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Urbina v. Terris

United States District Court, E.D. Michigan, Southern Division

April 15, 2019

RICHARD LEODORO URBINA, Petitioner,
v.
J. A. TERRIS, WARDEN, Respondent

          ORDER DISMISSING PETITION FOR WRIT OF HABEAS CORPUS (ECF #1) WITHOUT PREJUDICE

          MATTHEW F. LEITMAN UNITED STATES DISTRICT JUDGE

         Petitioner Richardo Leodoro Urbina is a federal pre-trial detainee currently confined in the Eastern District of Michigan at the Federal Correctional Institution in Milan, Michigan. Urbina is awaiting trial in the United States District Court for the Western District of Michigan, Case Number 18-cr-00051.

         On March 11, 2019, Urbina filed a pro se petition for a writ of habeas corpus in this Court pursuant to 28 U.S.C. § 2241. (See ECF #1.) In the petition, Urbina seeks dismissal of the charges against him and release from custody. (See id.) Because Urbina needs to first raise his claims in his pending criminal action, and not in this separately-filed habeas action, the Court DISMISSES Urbina's petition WITHOUT PREJUDICE as premature.

         I

         The criminal charges under which Urbina is being held arose out of a child exploitation taskforce operated jointly by the FBI and state and local authorities. A Kent County, Michigan, Sheriff's detective and member of that taskforce arrested Urbina on state charges of sex trafficking on November 30, 2017. Following Urbina's arrest, he was held in the Kent County Jail until March 7, 2018. On that date, the FBI arrested Urbina and took him into federal custody pursuant to an indictment issued by a federal grand jury on March 6, 2018. In the federal criminal action, Urbina was charged with three counts each of sex trafficking of a minor and distribution of cocaine. See United States v. Urbina, W.D. Mich. No. 18-cr-00051.[1] Following Urbina's arrest on federal charges, Urbina's state charges were dismissed.

         In Urbina's habeas petition, he asserts that his state court arrest was a “subterfuge” and a “ruse” that permitted the federal government to hold him in custody for more time than is permitted under the Speedy Trial Act, 18 U.S.C. § 3161. (Pet., ECF #1.) Urbina insists that the charges against him should therefore be dismissed and that he should be released from custody. (See id.)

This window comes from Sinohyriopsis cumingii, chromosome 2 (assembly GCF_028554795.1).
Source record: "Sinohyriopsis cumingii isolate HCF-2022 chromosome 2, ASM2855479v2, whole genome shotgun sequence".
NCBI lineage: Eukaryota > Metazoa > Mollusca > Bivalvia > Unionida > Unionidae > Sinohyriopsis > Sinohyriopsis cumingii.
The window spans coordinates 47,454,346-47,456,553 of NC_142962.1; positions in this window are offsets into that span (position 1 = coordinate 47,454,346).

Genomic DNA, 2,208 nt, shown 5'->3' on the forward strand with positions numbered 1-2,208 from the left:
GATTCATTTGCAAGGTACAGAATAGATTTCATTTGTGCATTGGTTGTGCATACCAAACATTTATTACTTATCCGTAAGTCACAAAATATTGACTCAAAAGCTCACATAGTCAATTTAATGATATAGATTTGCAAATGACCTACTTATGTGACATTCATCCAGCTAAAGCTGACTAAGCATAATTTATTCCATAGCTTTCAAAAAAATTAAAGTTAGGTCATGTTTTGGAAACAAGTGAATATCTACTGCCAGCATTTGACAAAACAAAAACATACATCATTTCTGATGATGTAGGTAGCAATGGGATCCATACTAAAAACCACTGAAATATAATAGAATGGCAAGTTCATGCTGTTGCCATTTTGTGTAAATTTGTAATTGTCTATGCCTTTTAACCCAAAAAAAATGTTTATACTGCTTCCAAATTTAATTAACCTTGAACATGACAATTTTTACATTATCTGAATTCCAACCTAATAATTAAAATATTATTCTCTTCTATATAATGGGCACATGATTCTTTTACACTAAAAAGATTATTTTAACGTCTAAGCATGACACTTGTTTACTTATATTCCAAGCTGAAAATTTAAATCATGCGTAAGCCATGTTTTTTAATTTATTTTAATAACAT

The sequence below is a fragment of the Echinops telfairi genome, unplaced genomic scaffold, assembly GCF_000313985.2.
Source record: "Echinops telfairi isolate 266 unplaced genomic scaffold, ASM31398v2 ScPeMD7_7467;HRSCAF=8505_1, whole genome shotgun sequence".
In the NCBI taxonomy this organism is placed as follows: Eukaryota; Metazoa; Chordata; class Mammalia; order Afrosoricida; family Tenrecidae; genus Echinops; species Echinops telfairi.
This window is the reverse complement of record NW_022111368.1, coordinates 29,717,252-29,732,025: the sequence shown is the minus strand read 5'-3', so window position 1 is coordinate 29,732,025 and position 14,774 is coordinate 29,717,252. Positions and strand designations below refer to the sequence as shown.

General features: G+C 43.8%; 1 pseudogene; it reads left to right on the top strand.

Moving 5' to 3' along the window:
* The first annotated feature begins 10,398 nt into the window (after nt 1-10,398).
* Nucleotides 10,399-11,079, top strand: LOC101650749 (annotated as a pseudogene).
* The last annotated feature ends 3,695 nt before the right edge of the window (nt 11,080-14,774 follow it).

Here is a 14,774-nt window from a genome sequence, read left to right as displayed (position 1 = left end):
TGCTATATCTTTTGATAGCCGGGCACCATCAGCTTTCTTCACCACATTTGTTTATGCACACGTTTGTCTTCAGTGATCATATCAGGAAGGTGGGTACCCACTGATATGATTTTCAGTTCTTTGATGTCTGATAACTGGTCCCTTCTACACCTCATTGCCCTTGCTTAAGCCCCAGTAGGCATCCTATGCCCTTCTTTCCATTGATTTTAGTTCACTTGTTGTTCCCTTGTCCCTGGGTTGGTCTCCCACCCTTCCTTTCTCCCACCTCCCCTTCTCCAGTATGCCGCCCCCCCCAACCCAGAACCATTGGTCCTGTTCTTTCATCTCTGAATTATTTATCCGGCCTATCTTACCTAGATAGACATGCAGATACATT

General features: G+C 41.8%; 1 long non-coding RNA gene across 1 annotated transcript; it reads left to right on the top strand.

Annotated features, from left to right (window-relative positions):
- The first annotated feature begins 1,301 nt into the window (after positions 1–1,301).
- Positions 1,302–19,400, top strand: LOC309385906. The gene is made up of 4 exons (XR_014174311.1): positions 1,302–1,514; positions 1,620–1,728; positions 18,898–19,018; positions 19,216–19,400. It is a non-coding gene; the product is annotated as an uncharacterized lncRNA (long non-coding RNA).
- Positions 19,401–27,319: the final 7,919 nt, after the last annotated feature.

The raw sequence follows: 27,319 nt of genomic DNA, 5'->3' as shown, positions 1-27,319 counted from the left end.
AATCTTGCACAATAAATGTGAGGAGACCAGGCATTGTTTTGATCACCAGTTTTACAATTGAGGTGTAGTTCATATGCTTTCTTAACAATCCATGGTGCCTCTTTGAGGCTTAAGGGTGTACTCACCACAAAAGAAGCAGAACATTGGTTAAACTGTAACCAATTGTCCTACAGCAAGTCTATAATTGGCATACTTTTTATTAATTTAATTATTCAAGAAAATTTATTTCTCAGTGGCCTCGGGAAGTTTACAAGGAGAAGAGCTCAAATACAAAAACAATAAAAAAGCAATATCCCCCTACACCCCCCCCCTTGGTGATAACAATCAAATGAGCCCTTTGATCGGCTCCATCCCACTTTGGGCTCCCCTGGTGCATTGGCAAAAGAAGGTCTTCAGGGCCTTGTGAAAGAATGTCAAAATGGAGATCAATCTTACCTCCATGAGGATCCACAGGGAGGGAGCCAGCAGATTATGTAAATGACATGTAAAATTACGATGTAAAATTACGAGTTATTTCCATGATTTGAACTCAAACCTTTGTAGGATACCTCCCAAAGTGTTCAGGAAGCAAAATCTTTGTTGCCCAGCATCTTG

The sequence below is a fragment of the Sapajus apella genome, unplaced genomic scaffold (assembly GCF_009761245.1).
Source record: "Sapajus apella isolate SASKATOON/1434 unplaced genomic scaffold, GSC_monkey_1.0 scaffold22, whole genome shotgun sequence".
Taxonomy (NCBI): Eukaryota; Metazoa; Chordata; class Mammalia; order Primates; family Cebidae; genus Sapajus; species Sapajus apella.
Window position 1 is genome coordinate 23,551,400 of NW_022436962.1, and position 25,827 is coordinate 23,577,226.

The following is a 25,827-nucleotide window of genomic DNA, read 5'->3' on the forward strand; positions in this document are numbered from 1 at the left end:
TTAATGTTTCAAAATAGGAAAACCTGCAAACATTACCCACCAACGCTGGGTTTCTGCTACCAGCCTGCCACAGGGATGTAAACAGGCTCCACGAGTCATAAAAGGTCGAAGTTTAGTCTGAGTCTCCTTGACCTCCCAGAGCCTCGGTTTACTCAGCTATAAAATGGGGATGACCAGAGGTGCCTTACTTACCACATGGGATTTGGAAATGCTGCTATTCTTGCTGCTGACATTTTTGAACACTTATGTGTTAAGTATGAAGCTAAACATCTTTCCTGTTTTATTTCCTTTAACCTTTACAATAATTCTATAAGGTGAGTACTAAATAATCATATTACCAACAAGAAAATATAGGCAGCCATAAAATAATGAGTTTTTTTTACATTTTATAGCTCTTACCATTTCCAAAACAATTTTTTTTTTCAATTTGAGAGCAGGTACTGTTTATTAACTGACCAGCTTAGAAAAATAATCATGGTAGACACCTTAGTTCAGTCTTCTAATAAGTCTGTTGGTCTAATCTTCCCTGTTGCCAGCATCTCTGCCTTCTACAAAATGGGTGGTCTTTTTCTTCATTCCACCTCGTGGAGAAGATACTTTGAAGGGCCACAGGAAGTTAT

II

         A federal district court may summarily dismiss a habeas petition brought under section 2241 if it plainly appears from the face of the petition and any attached exhibits that the petitioner is not entitled to federal habeas relief. See McFarland v. Scott, 512 U.S. 849, 856 (1994); Carson v. Burke, 178 F.3d 434, 436 (6th Cir.1999); Rule 4, Rules Governing § 2254 Cases. Here, Urbina is plainly not entitled to habeas relief at this time.

         Where a federal pre-trial detainee seeks habeas relief under section 2241 on a claim that “would be dispositive of the underlying criminal charges, ” the claim “must be exhausted at trial and on appeal before habeas corpus relief is available.” Sandles v. Hemingway, 22 Fed.Appx. 557 (6th Cir. 2001) (citations omitted); see also Horning v. Seifart, 107 F.3d 11 (TABLE), 1997 WL 58620 (6th Cir. 1997) (holding that petition brought by a pre-trial detainee under section 2241 was properly dismissed because the “remedy” under the statute “cannot be invoked to raise defenses to a pending federal criminal prosecution.”); Flowers v. Edwards, 780 F.2d 1020 (TABLE), 1985 WL 13977 (6th Cir. 1985) (holding that federal pre-trial detainee may not obtain relief under section 2241 unless, among other things, he has exhausted his remedies). A claim by a federal pre-trial detainee seeking dismissal of the charges against him based upon an alleged violation of the Speedy Trial Act would be dispositive of the criminal case against him. Thus, the claim must be exhausted in the underlying criminal case before it may be asserted in a habeas proceeding under section 2241.

         Here, a habeas petition under section 2241 is not the appropriate avenue for Urbina to raise, at this time, his claims under the Speedy Trial Act. Instead, Urbina should first exhaust these claims in his pending criminal action in the United States District Court for the Western District of Michigan.

         Accordingly, for all of the reasons stated above, the Court DISMISSES Urbina's petition for a writ of habeas corpus (ECF #1) WITHOUT PREJUDICE because it is premature.

         The Court notes that a certificate of appealability is not needed to appeal the dismissal of a habeas petition filed pursuant to 28 U.S.C. § 2241. See Witham v. United States, 355 F.3d 501, 504 (6th Cir. 2004). Accordingly, Urbina need not request one from this Court nor the Sixth Circuit should he seek to appeal this decision.

         IT IS SO ORDERED.

         I hereby certify that a copy of the foregoing document was served upon the parties and/or counsel of record on April 15, ...


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